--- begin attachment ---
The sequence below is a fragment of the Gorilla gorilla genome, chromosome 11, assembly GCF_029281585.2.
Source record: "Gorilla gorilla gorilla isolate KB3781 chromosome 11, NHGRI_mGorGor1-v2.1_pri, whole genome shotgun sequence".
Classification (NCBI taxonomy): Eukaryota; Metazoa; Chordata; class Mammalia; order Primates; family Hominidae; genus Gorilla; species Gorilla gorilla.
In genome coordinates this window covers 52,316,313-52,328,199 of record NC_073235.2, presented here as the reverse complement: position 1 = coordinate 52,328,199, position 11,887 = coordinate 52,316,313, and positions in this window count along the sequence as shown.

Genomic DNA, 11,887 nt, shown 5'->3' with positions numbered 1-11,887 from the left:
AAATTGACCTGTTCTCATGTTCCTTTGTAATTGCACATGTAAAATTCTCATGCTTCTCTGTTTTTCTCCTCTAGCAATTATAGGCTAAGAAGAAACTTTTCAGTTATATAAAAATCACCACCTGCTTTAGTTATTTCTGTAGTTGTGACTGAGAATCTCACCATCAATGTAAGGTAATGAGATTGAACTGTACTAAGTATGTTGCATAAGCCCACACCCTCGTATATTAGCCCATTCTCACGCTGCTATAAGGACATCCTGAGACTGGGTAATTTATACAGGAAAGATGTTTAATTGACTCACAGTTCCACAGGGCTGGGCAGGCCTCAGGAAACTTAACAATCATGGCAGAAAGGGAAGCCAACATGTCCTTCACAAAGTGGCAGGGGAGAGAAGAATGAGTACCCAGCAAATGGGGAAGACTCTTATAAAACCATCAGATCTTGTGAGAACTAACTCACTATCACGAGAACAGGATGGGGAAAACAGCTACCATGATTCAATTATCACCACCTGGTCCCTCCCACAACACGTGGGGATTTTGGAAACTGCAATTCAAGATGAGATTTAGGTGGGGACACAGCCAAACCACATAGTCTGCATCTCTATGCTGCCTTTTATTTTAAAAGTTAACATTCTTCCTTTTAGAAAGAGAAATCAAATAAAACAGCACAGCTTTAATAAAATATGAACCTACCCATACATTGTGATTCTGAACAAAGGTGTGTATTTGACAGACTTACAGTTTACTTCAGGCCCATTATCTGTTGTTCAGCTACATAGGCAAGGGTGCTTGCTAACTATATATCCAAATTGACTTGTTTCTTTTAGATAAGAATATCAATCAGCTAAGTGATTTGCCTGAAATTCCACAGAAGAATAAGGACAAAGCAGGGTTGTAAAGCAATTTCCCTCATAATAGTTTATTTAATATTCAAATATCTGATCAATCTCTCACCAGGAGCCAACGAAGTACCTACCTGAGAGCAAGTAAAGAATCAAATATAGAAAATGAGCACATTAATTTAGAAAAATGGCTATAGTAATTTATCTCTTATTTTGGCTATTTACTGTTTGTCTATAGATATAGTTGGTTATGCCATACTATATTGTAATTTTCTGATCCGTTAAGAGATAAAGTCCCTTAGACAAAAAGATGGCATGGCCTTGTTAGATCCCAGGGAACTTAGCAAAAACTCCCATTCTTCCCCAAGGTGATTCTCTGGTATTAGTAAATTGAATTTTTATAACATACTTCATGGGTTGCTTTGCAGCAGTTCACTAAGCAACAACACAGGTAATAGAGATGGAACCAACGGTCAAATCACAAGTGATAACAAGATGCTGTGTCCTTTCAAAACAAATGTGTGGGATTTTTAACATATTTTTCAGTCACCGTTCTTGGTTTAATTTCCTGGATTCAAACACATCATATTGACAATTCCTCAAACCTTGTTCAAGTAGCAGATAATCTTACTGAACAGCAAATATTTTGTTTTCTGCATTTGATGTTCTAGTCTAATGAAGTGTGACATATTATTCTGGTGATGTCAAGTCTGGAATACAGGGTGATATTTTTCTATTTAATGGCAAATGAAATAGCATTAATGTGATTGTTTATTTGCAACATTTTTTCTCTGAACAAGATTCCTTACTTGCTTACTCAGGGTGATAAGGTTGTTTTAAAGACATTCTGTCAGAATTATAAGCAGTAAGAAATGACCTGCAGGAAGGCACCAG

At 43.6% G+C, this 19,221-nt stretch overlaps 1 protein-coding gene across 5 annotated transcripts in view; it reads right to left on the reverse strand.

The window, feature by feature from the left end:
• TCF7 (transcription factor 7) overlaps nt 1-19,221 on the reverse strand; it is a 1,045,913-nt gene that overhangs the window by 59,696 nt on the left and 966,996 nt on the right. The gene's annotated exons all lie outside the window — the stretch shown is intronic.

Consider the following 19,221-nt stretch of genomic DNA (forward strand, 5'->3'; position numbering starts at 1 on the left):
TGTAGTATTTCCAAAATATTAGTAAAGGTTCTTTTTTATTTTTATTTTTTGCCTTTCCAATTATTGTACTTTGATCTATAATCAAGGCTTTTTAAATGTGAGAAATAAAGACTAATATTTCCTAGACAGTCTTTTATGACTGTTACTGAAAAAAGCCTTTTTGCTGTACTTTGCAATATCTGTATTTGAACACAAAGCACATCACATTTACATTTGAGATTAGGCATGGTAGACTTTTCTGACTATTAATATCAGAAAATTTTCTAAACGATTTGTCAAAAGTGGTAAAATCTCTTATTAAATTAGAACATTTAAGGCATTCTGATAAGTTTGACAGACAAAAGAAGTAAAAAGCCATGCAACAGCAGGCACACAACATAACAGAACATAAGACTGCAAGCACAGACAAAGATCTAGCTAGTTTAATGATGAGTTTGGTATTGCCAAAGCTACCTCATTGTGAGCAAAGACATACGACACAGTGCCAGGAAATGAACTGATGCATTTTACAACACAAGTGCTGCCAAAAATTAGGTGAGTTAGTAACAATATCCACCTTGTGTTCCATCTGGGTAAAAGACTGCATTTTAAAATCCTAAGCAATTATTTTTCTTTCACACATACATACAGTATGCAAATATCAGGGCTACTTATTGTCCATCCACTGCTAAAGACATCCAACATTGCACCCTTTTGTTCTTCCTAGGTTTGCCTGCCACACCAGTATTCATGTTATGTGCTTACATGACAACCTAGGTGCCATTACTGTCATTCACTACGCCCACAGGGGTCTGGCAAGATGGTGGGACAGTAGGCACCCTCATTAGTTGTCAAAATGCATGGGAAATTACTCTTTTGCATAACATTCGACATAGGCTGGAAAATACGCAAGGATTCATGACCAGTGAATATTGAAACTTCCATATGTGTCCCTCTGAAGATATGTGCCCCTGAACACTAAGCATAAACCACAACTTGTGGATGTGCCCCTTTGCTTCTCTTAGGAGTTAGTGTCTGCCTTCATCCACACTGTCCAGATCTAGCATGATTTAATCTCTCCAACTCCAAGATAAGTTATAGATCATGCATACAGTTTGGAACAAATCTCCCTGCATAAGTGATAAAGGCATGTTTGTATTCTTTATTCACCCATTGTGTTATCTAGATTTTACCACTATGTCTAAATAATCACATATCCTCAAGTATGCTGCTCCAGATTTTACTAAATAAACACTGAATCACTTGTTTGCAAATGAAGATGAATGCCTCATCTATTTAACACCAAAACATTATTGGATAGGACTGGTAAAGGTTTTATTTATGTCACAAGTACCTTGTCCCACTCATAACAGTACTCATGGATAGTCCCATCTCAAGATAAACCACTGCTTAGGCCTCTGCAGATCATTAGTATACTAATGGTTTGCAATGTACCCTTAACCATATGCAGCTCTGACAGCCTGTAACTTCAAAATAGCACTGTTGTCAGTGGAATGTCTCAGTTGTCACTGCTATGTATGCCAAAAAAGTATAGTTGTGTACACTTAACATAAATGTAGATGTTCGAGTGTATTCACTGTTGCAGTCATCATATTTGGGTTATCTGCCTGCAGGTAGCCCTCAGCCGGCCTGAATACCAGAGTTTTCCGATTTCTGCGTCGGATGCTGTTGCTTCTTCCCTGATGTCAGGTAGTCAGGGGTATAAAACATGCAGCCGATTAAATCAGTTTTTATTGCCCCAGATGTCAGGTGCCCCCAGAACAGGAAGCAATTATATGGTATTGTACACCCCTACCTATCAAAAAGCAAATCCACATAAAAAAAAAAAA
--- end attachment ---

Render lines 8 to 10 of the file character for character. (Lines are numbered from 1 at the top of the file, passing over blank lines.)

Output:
The window, feature by feature from the left end:
• TCF7 (transcription factor 7) overlaps nt 1-19,221 on the reverse strand; it is a 1,045,913-nt gene that overhangs the window by 59,696 nt on the left and 966,996 nt on the right. The gene's annotated exons all lie outside the window — the stretch shown is intronic.

Consider the following 19,221-nt stretch of genomic DNA (forward strand, 5'->3'; position numbering starts at 1 on the left):